Two Ottawa men are splitting a $32 million lottery jackpot after decades of buying tickets together.
"It hasn't sunk in yet," one of the winners, Samir Haddad, said Thursday. "Today, signing some papers, my hands were shaking. When I look at all the zeroes..."
Haddad, 57, and his friend and barber Mike Detorre, 71, were back in Ottawa after taking four limousines and 35 relatives with them to Toronto to pick up their Lotto 6-49 winnings the day before.
Haddad, who installs hardwood flooring, came to Canada from Lebanon in 1969 and has been playing with Detorre since the lottery started in the early 1970s.
Normally, the men split the cost.
But a few weeks ago, Haddad bought the $3 ticket as a tip after a haircut at Detorre's barber shop because he didn't have any change.
"I told Mike that day, I'll splurge — I'll buy it with the Encore."
Haddad returned to the barber shop at Seneca Street and Sunnyside Avenue, blocks from Carleton University, the next Saturday.
"I went to Mike and I gave him heck," Haddad recalled. "I said, 'When are you ever going to call me to say we've won something?' He said, 'It's when you buy the winning ticket.'"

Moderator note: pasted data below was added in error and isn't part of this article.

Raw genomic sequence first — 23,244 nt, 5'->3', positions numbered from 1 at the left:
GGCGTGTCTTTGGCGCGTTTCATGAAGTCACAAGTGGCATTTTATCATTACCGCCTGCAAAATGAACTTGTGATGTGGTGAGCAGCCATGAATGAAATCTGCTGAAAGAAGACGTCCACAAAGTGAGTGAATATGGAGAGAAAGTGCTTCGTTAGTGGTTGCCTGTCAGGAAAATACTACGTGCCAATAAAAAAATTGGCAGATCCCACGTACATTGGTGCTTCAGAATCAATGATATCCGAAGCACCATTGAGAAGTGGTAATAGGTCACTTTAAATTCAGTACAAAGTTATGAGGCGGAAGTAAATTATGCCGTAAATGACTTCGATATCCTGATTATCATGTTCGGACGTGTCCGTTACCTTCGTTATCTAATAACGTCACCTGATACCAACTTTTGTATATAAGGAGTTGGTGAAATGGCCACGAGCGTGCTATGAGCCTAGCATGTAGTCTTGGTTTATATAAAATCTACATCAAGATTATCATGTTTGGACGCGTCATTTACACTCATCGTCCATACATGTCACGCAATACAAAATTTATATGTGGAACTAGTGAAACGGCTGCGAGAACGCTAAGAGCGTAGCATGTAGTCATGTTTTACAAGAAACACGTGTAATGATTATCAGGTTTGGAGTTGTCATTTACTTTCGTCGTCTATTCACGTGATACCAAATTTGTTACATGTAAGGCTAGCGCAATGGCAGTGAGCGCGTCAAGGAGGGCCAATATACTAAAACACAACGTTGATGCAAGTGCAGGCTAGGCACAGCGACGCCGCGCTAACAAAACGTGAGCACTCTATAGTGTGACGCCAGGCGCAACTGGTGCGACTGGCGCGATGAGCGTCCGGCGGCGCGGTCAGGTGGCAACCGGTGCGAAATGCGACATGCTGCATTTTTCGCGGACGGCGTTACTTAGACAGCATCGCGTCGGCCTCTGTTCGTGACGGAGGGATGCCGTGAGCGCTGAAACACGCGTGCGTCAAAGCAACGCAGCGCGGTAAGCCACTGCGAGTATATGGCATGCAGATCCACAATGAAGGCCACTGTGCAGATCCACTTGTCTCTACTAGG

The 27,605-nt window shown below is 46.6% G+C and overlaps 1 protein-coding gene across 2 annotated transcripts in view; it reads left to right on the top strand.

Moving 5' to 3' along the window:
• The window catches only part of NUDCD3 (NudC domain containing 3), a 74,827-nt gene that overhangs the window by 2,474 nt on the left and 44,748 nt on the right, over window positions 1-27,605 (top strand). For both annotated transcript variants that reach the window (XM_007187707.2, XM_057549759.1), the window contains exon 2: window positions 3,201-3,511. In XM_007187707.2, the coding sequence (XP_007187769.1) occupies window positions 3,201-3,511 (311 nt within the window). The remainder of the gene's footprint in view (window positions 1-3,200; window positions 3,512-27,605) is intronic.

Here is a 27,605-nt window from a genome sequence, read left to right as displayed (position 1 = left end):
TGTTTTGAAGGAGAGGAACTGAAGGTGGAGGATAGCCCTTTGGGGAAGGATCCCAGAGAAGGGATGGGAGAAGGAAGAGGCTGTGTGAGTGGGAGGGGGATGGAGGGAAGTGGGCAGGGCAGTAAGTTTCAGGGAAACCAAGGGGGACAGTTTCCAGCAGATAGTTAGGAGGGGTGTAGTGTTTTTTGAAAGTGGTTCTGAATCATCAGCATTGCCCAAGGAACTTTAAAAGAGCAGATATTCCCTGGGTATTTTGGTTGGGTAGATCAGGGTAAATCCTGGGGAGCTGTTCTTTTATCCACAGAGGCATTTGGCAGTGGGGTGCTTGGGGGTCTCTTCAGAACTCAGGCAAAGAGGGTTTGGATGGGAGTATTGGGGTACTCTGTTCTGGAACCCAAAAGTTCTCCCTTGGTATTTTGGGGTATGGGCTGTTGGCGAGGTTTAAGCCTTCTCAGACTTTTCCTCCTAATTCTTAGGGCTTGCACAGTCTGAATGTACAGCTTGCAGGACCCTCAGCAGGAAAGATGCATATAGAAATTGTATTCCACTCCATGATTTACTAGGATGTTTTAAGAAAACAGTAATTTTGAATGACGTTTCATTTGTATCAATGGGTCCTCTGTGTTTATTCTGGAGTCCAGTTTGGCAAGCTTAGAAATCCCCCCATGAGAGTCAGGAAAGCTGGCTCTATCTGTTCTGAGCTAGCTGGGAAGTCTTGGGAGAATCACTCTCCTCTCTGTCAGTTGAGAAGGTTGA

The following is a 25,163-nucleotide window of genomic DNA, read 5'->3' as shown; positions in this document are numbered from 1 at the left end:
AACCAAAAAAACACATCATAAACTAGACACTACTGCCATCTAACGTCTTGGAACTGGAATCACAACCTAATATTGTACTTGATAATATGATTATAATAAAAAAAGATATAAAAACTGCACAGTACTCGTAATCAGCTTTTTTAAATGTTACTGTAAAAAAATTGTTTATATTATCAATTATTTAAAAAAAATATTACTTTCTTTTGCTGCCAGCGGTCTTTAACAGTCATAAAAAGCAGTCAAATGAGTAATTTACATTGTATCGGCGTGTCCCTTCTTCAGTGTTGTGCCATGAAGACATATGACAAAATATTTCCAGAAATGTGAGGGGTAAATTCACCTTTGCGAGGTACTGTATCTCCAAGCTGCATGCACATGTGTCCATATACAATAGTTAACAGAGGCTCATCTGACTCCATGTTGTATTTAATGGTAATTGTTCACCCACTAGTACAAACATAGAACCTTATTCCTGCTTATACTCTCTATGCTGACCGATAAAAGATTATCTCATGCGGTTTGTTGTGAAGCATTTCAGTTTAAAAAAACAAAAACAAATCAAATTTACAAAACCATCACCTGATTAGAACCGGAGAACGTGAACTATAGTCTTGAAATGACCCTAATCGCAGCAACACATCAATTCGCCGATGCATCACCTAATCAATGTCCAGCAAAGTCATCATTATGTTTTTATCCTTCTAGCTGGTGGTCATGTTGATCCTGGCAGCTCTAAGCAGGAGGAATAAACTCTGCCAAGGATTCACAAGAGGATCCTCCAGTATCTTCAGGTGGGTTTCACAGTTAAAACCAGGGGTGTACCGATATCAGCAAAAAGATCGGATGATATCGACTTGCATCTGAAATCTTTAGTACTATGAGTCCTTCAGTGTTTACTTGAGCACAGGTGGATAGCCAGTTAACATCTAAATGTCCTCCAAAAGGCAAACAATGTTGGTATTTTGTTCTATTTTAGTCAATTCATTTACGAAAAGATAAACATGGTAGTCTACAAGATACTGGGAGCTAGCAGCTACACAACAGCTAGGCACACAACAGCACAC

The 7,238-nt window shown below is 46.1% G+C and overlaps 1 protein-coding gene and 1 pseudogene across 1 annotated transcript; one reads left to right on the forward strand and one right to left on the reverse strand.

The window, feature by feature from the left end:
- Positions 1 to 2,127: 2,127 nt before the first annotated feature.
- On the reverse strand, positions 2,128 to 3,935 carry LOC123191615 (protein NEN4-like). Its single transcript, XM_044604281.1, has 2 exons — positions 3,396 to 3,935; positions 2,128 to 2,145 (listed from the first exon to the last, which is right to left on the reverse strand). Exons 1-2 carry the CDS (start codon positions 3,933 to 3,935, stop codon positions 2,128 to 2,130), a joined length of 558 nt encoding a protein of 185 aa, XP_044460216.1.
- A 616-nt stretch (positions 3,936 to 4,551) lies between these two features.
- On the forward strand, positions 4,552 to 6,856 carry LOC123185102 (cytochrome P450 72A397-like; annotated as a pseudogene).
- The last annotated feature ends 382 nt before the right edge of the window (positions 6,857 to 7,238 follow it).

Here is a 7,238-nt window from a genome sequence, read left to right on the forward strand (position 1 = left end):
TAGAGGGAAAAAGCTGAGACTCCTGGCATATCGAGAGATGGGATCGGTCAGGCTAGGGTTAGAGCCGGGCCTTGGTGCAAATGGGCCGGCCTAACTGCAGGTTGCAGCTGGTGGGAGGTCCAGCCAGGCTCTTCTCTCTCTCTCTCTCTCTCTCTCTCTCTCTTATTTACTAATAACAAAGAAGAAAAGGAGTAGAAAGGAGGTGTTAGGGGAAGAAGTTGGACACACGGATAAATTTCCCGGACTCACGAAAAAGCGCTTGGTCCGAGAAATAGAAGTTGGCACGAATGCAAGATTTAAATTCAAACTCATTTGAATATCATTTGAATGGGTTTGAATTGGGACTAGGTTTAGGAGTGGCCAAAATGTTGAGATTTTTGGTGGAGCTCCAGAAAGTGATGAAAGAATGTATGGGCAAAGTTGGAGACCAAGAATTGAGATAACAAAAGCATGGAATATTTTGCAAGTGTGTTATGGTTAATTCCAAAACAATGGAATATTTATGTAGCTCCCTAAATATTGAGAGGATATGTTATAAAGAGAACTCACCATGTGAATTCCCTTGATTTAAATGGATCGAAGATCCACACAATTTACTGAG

Haddad said he took the ticket back, replayed the numbers — 4, 16, 20, 23, 28, 44 — and left it behind the mirror as he usually did.
On Monday morning, Detorre visited the convenience store in the same building as the barber shop, where he and Haddad bought their tickets on Mondays and Thursdays.
'There was no happy dance'
Preet Sanhu, who owns the shop and is also Detorre's landlady, said Detorre checked his ticket on the instant checker but showed no sign he'd won.
"There was no happy dance," she said, adding that if she won, she would "do a real big dance out there and scream."
By the time Detorre and Haddad next met, they had both checked the numbers.
But Haddad first made Detorre pay for his half of the ticket.
"He gave me $1.50 and I told him, 'Here, you can have $16 million.'"
The two men then went back to work.
Since then, the win has had an impact in his life, Haddad said. At the bank on Thursday, he didn't have to wait in line. He went straight to the manager's office.
Both men said they will share the money with their families.